Second Take: Deadwood – Advances, None Miraculous

deadwood

Season Two, Episode Ten: “Advances, None Miraculous”

Note: each writing will spoil the episode in review but will not discuss any future episodes.

Before getting into episode ten of the second season, feast your eyes just below to see that HBO dropped the first teaser trailer for the movie that will release on May 31st.

When Al tells Trixie that the day saw “advances, none miraculous,” he could’ve well been talking about the movement — both figuratively and literally — of the people of the camp in Deadwood. There are numerous shots of people walking to and from places, making journeys, and perhaps because of that, the camera moves with them more so than any other episode of Deadwood to help signify the advances made, big and small. It’s a subtle and nice touch from director Daniel Minahan. And paired with movements are the damages that come with them.

For the second time this season, the people come together, whether physically entering one another’s realm again or spiritually. The first instance of congregation was Nuttall’s new bicycle and his conquest of the muddy thoroughfare. This time, it’s the complete opposite in tone as the camp laments the mortal injuries to Sheriff Seth Bullock and Martha’s son. Almost all of the actions and dialogue either revolve around the accident or come around to young William.

Hosteler and Fields realize exactly their part as soon as they see that there was a major problem in the camp and they set out to run. While camping, Hosteler makes a decision to try to make amends on the issue by capturing the wild horse that trampled William, bring it back to camp, and apologize for something he had no intention of doing before he leaves Deadwood for good. As an African-American in 1877, he knows the risk of attempting the plan, but he knows his conscious needs relief.

Alice Isringhausen’s papers have yet to be signed, though, and she sits in Al Swearengen’s office in refusal. She can’t trust Al, and who’s to blame her? Before he can move forward and get her out of his presence for good, he needs Silas Adams to determine some issues with her. Al also sends for Sol Star (which creates a big trip for Dan, who has to put up with everyone’s attitudes and questions in the process). Not only that, but it’s around this time that Al discovers that Commissioner Hugo Jarry is soon to arrive in camp once again, likely to uncover more about the rumors of Montana’s interest in Deadwood. There is a lot of gold in Deadwood, and whichever state lays hands to the camp, that’s even more tax money — not to mention bribes.

When Commissioner Jarry arrives, he immediately hits up Cy Tolliver at the Bella Union where Cy warns Jarry not to approach Bullock over these rumors as he and his wife are keeping vigil with their son. What that creates is a vacuum of information, which Al intelligently fills by having Sol Star give Silas Adams the ins and outs of a few of Montana’s officials in order to convince Jarry that Adams met with one of them to ensnare Deadwood in Montana’s grasp. Jarry buys it, and leaves for Yankton to let everyone there know that Deadwood is still up for grabs but the price may have just risen. Al, informing Adams of their possible success, feels as though it is a promise of elections and not just money: Deadwood will be officially on the map, so to speak.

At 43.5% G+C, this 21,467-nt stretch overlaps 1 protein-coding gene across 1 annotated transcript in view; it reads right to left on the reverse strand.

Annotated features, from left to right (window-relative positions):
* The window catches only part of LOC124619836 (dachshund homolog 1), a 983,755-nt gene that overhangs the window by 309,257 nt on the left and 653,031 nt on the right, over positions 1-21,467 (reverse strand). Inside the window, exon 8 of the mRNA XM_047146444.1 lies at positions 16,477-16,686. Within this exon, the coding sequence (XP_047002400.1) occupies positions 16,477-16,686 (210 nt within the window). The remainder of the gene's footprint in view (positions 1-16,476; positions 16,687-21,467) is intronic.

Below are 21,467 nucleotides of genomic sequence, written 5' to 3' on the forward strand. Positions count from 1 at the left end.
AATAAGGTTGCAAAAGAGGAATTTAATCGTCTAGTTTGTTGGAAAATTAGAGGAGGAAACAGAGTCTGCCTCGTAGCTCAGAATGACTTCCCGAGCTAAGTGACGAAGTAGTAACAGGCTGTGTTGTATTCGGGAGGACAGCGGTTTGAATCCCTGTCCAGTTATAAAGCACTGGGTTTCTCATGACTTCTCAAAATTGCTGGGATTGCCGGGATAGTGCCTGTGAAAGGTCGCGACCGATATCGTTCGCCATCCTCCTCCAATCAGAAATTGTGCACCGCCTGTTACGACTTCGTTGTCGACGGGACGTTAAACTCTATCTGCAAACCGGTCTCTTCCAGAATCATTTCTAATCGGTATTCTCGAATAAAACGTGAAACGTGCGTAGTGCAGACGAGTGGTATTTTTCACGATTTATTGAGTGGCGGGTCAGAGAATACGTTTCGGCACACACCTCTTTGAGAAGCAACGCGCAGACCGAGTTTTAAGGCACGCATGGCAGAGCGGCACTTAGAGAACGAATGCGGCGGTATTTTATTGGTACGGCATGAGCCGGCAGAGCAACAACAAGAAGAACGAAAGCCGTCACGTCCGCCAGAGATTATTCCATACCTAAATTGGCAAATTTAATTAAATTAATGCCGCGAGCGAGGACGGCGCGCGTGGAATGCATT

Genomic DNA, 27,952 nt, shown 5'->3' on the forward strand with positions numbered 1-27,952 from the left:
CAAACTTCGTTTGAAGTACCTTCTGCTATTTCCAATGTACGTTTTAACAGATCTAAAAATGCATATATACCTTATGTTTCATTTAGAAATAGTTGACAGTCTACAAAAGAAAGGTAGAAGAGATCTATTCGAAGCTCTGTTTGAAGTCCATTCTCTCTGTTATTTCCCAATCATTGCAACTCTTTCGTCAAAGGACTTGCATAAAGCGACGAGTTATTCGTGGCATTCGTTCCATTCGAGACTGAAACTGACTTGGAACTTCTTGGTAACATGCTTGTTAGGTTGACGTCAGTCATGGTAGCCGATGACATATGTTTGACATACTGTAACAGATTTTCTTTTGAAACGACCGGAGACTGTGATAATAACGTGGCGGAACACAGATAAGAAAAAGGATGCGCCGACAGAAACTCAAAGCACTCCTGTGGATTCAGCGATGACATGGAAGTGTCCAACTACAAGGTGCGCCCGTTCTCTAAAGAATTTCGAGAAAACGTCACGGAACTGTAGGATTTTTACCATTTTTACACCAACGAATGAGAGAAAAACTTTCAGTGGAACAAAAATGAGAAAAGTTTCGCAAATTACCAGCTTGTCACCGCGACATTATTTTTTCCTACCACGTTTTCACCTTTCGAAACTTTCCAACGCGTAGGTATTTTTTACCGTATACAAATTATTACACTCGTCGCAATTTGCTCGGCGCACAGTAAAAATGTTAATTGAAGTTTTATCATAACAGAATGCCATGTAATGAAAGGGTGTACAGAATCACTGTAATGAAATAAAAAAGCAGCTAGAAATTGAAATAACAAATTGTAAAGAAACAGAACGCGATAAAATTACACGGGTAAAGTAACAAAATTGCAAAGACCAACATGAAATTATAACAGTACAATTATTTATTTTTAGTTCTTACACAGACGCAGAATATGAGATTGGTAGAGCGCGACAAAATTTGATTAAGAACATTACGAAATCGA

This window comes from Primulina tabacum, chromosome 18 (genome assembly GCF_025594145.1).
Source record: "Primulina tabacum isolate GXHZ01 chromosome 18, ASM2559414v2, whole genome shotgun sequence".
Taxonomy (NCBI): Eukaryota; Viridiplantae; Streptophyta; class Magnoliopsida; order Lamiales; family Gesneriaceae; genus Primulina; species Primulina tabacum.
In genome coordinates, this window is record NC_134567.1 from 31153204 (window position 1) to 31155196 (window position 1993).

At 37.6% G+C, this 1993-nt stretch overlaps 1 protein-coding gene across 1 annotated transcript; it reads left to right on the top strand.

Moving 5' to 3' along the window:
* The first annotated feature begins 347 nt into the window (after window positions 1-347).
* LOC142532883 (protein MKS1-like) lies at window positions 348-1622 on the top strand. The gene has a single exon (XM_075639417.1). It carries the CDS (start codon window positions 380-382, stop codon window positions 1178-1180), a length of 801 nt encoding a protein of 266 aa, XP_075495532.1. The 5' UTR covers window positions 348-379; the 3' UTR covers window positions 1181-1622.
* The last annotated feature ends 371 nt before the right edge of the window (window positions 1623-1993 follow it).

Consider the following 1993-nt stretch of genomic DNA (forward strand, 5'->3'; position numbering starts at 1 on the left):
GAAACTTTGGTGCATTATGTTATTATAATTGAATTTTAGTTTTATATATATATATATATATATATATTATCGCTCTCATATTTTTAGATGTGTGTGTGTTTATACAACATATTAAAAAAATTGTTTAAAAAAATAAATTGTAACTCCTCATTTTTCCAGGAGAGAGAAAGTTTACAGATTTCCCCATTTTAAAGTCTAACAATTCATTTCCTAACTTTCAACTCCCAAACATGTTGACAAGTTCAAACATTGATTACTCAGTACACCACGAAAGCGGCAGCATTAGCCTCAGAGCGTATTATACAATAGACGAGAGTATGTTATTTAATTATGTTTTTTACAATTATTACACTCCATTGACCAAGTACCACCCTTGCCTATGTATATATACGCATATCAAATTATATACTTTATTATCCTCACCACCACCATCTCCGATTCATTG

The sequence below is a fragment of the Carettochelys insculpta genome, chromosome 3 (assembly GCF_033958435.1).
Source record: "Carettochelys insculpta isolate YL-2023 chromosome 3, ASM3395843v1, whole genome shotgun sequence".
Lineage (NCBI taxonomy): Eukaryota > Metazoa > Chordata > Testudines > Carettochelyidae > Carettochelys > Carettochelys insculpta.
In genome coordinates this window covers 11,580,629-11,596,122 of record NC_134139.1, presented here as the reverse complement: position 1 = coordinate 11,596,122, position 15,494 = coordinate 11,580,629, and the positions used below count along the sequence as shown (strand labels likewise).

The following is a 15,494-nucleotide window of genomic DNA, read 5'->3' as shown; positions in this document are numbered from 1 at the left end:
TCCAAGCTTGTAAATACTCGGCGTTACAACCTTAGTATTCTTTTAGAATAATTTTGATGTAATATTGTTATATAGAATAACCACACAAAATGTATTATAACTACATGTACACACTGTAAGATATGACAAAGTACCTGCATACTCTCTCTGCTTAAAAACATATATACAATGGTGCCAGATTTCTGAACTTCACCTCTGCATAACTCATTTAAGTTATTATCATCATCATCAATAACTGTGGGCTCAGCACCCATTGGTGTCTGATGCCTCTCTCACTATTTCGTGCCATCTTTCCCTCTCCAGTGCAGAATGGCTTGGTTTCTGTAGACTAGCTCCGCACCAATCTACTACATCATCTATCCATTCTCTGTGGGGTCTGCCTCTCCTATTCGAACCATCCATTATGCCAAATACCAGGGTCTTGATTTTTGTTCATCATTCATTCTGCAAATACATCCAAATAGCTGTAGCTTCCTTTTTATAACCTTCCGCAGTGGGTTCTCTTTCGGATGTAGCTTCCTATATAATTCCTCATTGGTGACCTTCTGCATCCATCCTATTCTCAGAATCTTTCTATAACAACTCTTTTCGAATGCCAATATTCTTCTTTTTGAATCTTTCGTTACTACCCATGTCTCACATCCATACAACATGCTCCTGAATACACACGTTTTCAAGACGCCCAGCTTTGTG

After having been taken to Joanie’s per Cy’s demands, Mose Manuel lays on the floor with a bullet near his heart. At first declining, Doc Cochran decides to try an operation to save him.

The soul of the episode lies, of course, in the pained eyes of actors Timothy Olyphant and Anna Gunn. No matter how much movement and improvement flutters throughout the camp, their lachrymose expressions show that their lives are altered like no other’s; the trauma will have much more long-lasting effects than any of the camp’s advancements. Martha blames herself for bringing William from Michigan. Seth tries to help by talking to William as he lies dying. It’s a pitiful, heart-wrenching scene.

And while Al may have secured himself nearer to Hearst and his money, what cost will his movements make? What injuries await with this progress?

 

Other Takes:

  • Sol is rightfully angry and frustrated at being insulted, though he does wrongfully take it out partially on Trixie for coming over to the Gem in times of woe. He even thinks she’s learning accounting for Al’s purposes. It’s been a rough day.
  • Also, Sol takes a good look at Al’s bed before agreeing to “school” Silas. Maybe he feels as though he can have one upper hand on Al with his limited knowledge of Montana.
  • Con Stapleton, more useless than ever with his own injury, just escorts Leon as he drags Mose Manuel’s body to Joanie’s Le Chez Ami.
  • Either the writing is crazy for trying to use a masked man anecdote as a reasonable idea in the politics of the time or Commissioner Jarry is an idiot. I’m betting on the latter.
  • Steve, feeling his hand in William’s demise, drinks, curses, rants, and shouts the worst of his racists idelology in Nuttall’s saloon while Tom, too, drinks over the tragedy.
  • Trixie makes a hard push to Alma Garret to accept Ellsworth’s proposal by making note of how good of a man Ellsworth is. It seems true enough: he’s even trusted to mind the hardware store while Sol and others wait in vigil.

 

Quote of the episode:

Wolcott, commenting on Commissioner Jarry: “I am a sinner who does not expect forgiveness, but I am not a government official.”

 

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